If you’re a patient suffering from gastroesophageal reflux disease (GERD) wondering whether or not an endoscopy is in your future to screen for esophageal cancer, the answer may actually be no.
According to new guidelines published in Annals of Internal Medicine, the journal of the American College of Physicians, only GERD patients who have failed to respond to treatment and who display severe symptoms associated with esophageal cancer may need to undergo an upper endoscopy.
Furthermore, as Susan Perry of MinnPost points out, there isn’t sufficient evidence that routine use of an upper endoscopy can lower the risk of GERD patients dying from esophageal cancer. But there is evidence that overuse of the procedure may be contributing to rising health care costs.
According to Perry:
“The authors of ACP’s guidelines quite bluntly cite financial incentives, along with malpractice concerns and patient expectations, as a key factor in the overuse of upper endoscopies. Given how much money is involved, there’s likely to be some considerable physician backlash to the new guidelines.”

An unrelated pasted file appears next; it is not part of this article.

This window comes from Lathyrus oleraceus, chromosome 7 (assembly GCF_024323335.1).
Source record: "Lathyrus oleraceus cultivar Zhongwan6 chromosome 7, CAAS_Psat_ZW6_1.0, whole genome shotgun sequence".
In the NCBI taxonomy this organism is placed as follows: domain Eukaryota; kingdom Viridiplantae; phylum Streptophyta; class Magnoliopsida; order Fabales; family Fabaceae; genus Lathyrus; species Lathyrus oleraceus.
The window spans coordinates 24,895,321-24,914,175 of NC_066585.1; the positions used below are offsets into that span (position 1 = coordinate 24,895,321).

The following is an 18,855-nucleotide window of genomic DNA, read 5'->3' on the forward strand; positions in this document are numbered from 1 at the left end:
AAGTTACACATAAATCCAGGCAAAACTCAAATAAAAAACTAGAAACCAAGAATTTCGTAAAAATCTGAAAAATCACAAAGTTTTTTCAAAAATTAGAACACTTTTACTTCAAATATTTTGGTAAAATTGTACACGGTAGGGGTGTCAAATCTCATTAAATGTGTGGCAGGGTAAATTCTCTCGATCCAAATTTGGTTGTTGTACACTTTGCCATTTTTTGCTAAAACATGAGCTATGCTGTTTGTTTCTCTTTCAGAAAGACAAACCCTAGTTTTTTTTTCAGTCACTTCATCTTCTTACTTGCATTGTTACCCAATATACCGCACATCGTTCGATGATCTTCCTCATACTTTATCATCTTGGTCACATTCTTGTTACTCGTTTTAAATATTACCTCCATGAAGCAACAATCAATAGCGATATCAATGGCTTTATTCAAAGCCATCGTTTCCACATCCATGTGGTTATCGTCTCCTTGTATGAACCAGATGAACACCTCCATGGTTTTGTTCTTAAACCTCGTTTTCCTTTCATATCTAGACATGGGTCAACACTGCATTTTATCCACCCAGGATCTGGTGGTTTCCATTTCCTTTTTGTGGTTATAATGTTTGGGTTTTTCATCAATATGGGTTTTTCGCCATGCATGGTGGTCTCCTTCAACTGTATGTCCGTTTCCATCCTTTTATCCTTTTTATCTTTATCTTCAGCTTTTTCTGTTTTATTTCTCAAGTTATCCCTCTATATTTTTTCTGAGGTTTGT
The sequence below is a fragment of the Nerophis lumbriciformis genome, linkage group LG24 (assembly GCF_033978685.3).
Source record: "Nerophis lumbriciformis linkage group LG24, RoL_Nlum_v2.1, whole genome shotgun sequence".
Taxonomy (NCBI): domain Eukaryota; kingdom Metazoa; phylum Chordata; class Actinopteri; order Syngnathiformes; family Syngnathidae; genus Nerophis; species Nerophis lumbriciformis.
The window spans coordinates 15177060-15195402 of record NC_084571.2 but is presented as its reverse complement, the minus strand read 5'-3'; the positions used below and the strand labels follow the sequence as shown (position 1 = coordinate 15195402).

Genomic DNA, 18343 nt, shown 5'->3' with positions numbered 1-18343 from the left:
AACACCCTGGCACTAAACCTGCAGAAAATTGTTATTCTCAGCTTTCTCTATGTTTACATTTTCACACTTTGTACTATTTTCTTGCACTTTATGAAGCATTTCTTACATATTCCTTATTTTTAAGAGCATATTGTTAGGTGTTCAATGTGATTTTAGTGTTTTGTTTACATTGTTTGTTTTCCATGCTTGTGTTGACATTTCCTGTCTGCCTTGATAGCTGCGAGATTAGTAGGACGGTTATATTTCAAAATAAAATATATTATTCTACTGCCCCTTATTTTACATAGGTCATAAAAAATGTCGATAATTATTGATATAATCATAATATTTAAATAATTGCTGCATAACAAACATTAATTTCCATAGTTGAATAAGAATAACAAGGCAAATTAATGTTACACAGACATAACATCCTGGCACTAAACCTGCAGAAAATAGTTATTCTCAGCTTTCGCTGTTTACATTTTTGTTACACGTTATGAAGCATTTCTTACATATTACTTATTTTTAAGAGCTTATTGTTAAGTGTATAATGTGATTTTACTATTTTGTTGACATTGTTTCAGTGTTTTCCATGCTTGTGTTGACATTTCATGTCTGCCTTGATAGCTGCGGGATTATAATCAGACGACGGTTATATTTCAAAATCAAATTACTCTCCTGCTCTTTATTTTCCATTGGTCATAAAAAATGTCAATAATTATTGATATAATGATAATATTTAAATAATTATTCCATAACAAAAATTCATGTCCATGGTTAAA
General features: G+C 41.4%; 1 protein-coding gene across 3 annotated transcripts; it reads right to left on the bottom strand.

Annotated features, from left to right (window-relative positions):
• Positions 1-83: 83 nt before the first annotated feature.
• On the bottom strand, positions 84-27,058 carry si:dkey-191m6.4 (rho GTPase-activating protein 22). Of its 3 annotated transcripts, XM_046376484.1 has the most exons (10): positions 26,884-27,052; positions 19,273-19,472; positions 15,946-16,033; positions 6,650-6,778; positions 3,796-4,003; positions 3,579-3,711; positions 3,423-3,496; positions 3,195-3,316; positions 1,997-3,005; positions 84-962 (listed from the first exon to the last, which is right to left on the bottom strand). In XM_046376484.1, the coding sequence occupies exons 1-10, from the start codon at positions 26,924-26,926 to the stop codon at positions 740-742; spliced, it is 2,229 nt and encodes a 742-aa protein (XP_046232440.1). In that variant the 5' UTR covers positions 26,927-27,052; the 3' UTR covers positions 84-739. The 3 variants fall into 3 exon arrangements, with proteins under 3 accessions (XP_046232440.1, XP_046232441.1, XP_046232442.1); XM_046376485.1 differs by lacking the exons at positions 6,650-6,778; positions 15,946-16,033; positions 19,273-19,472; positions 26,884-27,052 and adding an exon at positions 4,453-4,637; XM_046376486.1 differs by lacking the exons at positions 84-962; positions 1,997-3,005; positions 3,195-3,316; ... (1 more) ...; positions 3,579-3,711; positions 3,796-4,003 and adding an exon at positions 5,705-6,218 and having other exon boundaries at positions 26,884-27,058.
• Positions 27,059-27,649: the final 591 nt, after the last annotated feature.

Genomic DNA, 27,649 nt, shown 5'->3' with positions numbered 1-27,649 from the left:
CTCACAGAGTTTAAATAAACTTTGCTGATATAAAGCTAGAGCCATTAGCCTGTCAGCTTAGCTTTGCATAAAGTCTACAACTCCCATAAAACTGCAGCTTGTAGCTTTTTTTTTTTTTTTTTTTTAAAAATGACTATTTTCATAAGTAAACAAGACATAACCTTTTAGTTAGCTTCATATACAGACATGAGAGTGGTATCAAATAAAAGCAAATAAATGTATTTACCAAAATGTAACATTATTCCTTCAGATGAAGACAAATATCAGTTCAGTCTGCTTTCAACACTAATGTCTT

But in an accompanying editorial, University of Minnesota adjunct professor of John I. Allen, M.D., takes the opposite approach, stressing that, for the good of their patients, physicians should already be choosing wisely on when to order an upper endoscopy. He cites a patient diagnosed with GERD who underwent an endoscopy that turned out normal, but who was told she had “impending Barrett’s esophagus” and was recommended for another endoscopy two years later, and again two years after that. Later, she arrived to Allen who, after reviewing her records, told her she was not at increased risk for esophageal cancer and didn’t need another endoscopy.
“Closer examination of my patient highlights the difficulties we face as we try to alter our current health care delivery system, where volume drives payment, reimbursements occur in independent silos, decisions are often made without informed patient input and health outcomes are dissociated economically from specific services rendered.”
For patients battling GERD, the new guidelines recommend that endoscopy be reserved for patients with symptom-defined heartburn plus either alarm symptoms, persistent symptoms despite a trial of maximum acid-reducing medical therapy, severe erosive esophagitis after 2 months of medical treatment, or a history of symptomatic esophageal stricture. The committee also concludes that endoscopy may be considered as a screen for Barrett or esophageal cancer in men with GERD aged 50 years or older and for Barrett surveillance at more appropriate intervals.